By Kimberly Barbour
Special to the Herald
Music. Whether it's on the drive to work, while cleaning house, doing homework or studying, we are constantly plugged into the world of music, and rock 'n' roll is one genre that transcends generations.
When one thinks of classic rock 'n' roll, one might think of the Beatles, The Rolling Stones or Led Zeppelin. One star that the music industry lost too soon, and we celebrate 45 years after her untimely death, is Janis Joplin. With a career that tragically ended after less than a decade, Joplin changed rock 'n' roll with her unique sound, and paved the way for female rock musicians everywhere.
Janis Joplin was born Jan. 19, 1943, in a small Texas town. Growing up, Joplin often described herself as a misfit amongst her peers; painting, reading and singing blues and folk music. It was not until 1962 that Joplin recorded her first song, "What Good Can Drinkin' Do."
Throughout the 1960s, Joplin pushed the musical envelope and chal
lenged the typical gender role stereotypes of the music industry. With hits like "Piece of my Heart," "Cry Baby" and "Me and Bobby McGee," she broke into the boys club of rock 'n' roll and forged her own path. With her bluesy voice and inimitable tone, she proved that women can be rock stars. Sadly, 45 years ago, on Oct. 4, 1970, Joplin was found dead of a heroin overdose at 27 years of age. Although her career was brief, she had a lasting effect on the world of rock 'n' roll, influencing such artists as Stevie Nicks of Fleetwood Mac.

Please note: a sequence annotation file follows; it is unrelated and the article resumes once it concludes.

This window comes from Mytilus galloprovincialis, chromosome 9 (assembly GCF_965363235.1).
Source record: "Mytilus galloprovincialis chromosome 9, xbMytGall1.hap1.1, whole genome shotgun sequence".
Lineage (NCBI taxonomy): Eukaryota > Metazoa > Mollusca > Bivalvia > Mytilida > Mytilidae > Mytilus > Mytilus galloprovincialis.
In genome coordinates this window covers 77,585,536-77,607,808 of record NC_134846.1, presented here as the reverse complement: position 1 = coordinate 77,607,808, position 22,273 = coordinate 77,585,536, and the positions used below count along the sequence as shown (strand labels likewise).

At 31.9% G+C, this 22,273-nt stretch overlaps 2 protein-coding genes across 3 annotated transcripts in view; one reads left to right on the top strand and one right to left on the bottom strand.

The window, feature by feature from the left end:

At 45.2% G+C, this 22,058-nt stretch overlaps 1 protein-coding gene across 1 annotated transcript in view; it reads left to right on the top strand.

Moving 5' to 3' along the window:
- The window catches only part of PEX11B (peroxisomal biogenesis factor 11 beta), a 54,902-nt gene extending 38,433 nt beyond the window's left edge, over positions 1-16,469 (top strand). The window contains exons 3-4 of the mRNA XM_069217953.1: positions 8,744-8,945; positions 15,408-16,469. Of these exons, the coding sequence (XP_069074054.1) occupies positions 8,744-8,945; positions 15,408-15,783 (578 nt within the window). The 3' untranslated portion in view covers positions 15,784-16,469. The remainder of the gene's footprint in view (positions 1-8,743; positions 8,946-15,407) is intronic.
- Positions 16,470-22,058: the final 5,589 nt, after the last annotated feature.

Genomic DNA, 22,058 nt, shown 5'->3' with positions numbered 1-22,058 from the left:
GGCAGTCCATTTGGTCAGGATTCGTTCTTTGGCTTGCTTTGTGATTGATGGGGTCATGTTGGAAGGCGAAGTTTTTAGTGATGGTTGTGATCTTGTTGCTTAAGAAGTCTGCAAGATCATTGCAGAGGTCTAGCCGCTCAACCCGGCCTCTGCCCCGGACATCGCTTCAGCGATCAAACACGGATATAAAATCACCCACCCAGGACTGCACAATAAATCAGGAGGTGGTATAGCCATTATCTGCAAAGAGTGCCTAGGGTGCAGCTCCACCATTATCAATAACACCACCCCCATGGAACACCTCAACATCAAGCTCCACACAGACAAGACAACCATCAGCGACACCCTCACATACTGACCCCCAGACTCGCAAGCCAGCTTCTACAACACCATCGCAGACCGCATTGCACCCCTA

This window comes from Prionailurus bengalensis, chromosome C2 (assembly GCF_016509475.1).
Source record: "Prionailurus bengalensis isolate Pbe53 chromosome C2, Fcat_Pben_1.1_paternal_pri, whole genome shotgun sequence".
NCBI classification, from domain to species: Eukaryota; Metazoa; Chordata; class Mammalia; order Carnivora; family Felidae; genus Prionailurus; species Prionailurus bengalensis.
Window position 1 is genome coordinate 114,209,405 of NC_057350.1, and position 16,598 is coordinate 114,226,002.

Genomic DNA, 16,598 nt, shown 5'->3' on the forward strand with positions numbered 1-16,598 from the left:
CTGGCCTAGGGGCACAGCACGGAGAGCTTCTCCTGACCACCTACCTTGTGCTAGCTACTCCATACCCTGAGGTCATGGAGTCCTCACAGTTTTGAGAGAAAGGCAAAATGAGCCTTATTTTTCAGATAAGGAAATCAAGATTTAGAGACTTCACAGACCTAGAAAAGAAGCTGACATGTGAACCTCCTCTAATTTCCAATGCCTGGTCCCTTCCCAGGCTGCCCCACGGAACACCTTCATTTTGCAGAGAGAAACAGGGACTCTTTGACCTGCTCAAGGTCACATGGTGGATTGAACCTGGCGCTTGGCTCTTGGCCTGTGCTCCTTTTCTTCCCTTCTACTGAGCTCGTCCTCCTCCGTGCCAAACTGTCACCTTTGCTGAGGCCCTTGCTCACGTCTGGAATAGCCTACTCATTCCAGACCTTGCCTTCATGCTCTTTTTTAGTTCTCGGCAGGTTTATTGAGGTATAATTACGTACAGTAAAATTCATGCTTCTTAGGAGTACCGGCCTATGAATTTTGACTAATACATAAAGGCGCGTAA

Joplin's music, and her legacy, can still be enjoyed today, whether it's on the radio or at your local public library. The Manatee County Public Library System has a large selection of music biographies, including those about Joplin and other female rock sensations. Read the 2014 biography "On the Road with Janis Joplin" by John Byrne Cooke. Cooke was Joplin's road manager and friend and was with her from her rise in the music industry to her tragic last days. He focuses on putting her music in the context of the times and explaining the reasons for her drinking and drug use. The 1960's San Francisco music scene comes alive in this intimate, well-written tribute.
Other biographies about Joplin include "Buried Alive: the Biography of Janis Joplin" by Myra Friedman, "Love, Janis" by Laura Joplin (her younger sister) and "Scars of Sweet Paradise: the Life and Times of Janis Joplin" by Alice Echols.
The library system also has several Joplin's albums on CD including "The Collection," "Pearl," "18 Essential Songs" and "I Got dem ol' Kozmic Blues Again Mama!"
The library system's "Lunch, Listen, and Learn" series is presented at our branches and highlights local musicians. One musician to watch is Manatee County's own Undine Shorey, who rocks the electric violin and has performed at several "Lunch, Listen, and Learn" programs. Shorey, like Joplin, is paving her own way in the music industry with a sound all her own.
A new library catalog launches the first week of October with enhanced searching and great new features. You'll be able to save your reading history, create reading wish lists, get text messages, email check-out receipts, and pay fines online. For more information about this or any other topic, contact your local library.
Speaking Volumes, written by Manatee County Public Library System staff members, is published each Sunday. You may also access the library via the Internet: www.mymanatee.org/library. Kimberly Barbour is a Librarian at the Rocky Bluff Branch Library.